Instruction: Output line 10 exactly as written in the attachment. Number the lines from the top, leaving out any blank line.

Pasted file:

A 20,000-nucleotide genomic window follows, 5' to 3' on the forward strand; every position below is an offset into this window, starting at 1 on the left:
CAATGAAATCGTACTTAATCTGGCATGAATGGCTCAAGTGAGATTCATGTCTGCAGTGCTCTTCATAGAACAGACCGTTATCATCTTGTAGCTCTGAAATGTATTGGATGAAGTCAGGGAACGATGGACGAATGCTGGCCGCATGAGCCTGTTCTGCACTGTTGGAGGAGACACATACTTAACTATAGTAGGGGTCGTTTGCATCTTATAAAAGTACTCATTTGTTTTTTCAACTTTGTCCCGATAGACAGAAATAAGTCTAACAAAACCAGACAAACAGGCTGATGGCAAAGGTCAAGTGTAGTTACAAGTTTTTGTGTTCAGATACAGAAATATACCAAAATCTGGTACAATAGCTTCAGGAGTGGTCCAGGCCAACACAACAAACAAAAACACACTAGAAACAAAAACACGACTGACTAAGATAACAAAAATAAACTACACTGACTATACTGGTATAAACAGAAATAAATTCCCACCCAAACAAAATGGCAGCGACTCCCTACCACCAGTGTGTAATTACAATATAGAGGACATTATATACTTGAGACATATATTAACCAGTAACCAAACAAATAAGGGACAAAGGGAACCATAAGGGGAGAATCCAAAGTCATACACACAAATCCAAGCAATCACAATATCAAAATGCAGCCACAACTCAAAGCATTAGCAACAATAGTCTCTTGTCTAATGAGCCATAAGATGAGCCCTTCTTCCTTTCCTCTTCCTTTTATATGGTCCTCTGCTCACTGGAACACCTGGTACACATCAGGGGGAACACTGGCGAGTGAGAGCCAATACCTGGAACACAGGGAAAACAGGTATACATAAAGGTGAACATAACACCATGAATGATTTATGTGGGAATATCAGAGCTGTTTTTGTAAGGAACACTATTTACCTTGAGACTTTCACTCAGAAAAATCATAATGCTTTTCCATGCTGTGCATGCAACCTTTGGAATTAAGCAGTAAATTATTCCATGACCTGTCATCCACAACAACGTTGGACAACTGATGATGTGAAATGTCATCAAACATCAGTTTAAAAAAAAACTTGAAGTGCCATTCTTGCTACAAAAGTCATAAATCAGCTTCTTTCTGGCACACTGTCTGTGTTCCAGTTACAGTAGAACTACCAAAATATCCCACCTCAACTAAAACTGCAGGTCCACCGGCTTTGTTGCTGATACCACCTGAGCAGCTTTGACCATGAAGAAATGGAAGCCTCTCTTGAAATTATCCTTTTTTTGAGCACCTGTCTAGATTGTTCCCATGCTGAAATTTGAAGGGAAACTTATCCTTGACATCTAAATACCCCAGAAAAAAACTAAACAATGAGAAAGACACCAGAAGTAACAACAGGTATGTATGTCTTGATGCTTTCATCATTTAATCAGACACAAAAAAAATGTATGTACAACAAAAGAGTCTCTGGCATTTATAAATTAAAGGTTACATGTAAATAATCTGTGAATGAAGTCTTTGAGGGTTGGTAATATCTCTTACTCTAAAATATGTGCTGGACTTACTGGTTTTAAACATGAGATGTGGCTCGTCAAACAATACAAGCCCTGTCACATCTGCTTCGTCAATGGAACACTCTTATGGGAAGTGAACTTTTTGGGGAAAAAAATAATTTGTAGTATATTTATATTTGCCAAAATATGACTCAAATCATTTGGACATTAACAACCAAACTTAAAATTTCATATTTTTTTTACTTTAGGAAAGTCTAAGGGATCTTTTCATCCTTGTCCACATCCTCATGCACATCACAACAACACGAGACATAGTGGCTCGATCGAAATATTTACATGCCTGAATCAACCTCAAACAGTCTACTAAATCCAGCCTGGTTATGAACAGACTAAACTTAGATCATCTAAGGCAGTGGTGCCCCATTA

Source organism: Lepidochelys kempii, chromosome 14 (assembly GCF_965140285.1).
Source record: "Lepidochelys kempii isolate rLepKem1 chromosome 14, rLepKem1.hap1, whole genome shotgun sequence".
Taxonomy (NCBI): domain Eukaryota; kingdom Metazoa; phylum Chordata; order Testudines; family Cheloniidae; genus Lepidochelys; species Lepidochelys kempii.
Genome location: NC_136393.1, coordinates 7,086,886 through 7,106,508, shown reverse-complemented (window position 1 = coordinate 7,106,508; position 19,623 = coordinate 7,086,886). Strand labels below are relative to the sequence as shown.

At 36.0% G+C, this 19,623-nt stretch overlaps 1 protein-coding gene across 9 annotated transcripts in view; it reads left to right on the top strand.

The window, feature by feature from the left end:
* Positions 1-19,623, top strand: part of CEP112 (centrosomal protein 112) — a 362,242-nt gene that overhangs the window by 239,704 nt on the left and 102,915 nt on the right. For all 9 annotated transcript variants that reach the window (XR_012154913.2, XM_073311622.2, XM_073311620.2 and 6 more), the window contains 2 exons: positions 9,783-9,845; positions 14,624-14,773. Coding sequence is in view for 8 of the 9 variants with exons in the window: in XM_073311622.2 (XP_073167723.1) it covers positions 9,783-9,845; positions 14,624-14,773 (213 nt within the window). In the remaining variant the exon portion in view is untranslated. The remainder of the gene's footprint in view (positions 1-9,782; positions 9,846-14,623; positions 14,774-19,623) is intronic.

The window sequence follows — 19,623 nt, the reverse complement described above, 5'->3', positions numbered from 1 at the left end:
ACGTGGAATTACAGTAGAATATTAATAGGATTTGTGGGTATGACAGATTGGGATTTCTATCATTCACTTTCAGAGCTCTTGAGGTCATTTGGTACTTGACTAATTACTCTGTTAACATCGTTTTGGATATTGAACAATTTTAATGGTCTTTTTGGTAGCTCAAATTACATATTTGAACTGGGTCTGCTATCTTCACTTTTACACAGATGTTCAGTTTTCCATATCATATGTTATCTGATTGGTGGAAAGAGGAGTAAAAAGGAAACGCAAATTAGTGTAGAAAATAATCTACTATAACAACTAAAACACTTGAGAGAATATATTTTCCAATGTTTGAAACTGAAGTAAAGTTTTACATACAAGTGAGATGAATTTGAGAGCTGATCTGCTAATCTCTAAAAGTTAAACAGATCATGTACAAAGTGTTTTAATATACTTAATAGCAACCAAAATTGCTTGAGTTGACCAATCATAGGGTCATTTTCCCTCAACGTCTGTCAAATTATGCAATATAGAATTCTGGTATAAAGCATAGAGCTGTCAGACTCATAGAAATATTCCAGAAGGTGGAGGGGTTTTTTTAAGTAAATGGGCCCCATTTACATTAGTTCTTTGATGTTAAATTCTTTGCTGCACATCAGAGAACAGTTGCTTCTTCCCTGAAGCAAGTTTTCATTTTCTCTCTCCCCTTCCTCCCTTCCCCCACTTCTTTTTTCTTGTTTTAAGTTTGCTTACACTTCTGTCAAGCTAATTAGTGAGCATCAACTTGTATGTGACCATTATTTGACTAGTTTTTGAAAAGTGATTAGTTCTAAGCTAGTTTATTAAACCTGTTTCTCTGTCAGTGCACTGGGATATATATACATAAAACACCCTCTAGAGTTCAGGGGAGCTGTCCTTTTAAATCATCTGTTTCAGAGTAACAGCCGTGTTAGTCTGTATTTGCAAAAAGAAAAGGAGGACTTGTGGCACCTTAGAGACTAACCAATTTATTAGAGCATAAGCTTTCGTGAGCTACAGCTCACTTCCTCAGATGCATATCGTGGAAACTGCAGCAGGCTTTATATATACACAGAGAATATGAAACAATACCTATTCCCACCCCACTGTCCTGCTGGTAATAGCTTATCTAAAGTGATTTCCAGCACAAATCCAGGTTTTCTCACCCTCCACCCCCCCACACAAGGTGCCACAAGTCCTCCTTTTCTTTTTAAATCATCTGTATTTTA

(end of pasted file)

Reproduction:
The window sequence follows — 19,623 nt, the reverse complement described above, 5'->3', positions numbered from 1 at the left end: